And so made significant . . .

around the world, and through the centuries

29 August

1586
William Lambarde,
antiquarian

‘I sent to the gaol Thomas Cockes, late of Strood, tinker, for robbing the house of Alice Fuller, widow, and bound her, in 5 li., to give evidence, etc.’

Virtuous William Lambarde

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1690
John Stevens,
soldier

‘The enemy’s cannon played as before and enlarged the breach to above forty paces. At the bridge one shot cut both the chains of the drawbridge and did some other damage but not of much moment, because the enemy’s battery had not a full view of it, and their shot came slanting towards one end, yet the passage was very dangerous. The Grand Prior’s detachments were all relieved this afternoon except that where I commanded, which continued in the same place till night, when being relieved we only marched into the street, and having joined the rest of the regiment to the trenches on the south-west side of the town, where we continued all night expecting an attack. The night was extreme cold, dark and rainy and we almost spent for want of rest. For my own particular as appears by this relation I had had none at all for three nights before this and but very little during the whole siege, nor indeed was it possible to have much being upon duty every other day and continually alarmed when we expected to rest. Our cannon and small shot fired the whole night round the walls, and much railing was betwixt our men and the enemies, for we were so closed up on all sides that though the night was stormy we could easily hear one another.’

The sieges of Limerick

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1748
Conrad Weiser,
farmer and Indian negotiator

‘The Indians sett off in three Canoes to fetch the Goods. I expected the Goods wou’d be all at Chartier’s old Town by the time the Canoes wou’d get there, as we met about twenty Horses of George Groghan’s at the Shawonese Cabbins in order to fetch the Goods that were then lying at Franks Town.

This Day news came to Town that the Six Nations were on the point of declaring War against the French, for reason the French had Imprison’d some of the Indian Deputies. A Council was held & all the Indians acquainted with the News, and it was said the Indian Messenger was by the way to give all the Indians Notice to make ready to fight the French. This Day my Companions went to Coscosky, a large Indian Town about 30 Miles off.’

Weiser goes to Ohio

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1891
William Grant Stairs,
explorer

‘We have marched twenty kilometres in five hours and fifty minutes. We passed the place where poor [Thomas] Carter [a British army officer who had tried to introduce Indian elephants to Africa] was killed several years ago. . . Our camp is near the Lake Cheia which at the moment is simply a parched expanse without a drop of water. I sent natives on ahead to search for water. . . they report only empty wells, surrounded by decomposing buffaloes, giraffes, and antelopes, all dead from thirst. Extraordinary as it is for this region, there is also the corpse of an elephant upon whose putrid flesh the Africans feed.’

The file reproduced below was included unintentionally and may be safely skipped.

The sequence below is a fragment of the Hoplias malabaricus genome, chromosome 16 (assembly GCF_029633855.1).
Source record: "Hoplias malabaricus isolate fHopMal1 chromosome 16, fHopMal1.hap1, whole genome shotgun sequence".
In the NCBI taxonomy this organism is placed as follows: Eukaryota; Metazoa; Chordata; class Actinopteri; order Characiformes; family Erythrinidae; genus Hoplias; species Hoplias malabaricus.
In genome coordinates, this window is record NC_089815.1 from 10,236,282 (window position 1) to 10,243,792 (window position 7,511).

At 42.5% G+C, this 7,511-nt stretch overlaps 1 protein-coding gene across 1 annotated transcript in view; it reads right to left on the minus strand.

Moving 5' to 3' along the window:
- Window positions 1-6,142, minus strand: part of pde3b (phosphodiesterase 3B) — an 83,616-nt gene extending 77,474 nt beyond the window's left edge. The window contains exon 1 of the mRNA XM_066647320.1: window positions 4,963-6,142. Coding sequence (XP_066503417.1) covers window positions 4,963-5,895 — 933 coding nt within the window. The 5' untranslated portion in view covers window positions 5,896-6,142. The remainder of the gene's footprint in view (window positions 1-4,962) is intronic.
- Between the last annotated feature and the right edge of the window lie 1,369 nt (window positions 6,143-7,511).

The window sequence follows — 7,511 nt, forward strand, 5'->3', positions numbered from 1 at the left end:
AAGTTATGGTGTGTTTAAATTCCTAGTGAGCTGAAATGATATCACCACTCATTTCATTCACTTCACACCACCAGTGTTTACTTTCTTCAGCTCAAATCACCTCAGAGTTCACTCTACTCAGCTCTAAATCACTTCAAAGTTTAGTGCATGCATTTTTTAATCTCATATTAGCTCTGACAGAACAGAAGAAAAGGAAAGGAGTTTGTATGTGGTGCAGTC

Marches without water

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1944
Henry Agard Wallace,
politician

‘. . . At lunch with the President. The President seemed to be looking quite well, in good spirits and very cordial. He complimented me on the work I had been doing in New England and said they would want me to do a lot of work of this kind during the campaign. He then started to skate over the ice at once as fast as he could, saying that I was four or six years ahead of my time, that what I stood for would inevitably come. I told him I was very happy about what had been demonstrated at the convention and following the convention because I now knew that the people were for me. [. . .] I went on to say that I knew just exactly what happened at the convention but that the reason I had come out for him was because his name was a symbol of liberalism not only in this country but in the whole world. He then hastened to say how much he appreciated that and said if everything went well on November 7 [when President Roosevelt would be elected to a fourth term] I could have anything I wanted in the government with one exception. The exception was the State Department. [. . .]

The President said he thought the election was going to be very close but in case we won, one of the first things we would do would be to sit down with me and make a list of folks we were going to get rid of, said the first on the list would be Jesus H. Jones. I said, “Well, if you are going to get rid of Jesse, why not let me have Secretary of Commerce with RFC and FEA thrown in? There would be poetic justice in that.” The President said, “Yes, that’s right.” ’

The 33rd vice president

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In general, these diary extracts are quoted as given in the published (book or online) source referred to in the reference articles. Each extract may be all, a large part of, or a small part of the complete entry for that day. I have tried to indicate where text has been removed from within a quote by the use of trailing dots in square bracket.

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The Diary Junction is one of those wonderful privately maintained public resources for which the Internet is justly celebrated: a database of information about celebrated and obscure diaries[over 500] from all historical periods, with referrals to the dates the diaries cover, where the originals are held and bibliographic information on published versions.’ Laura Miller, Salon

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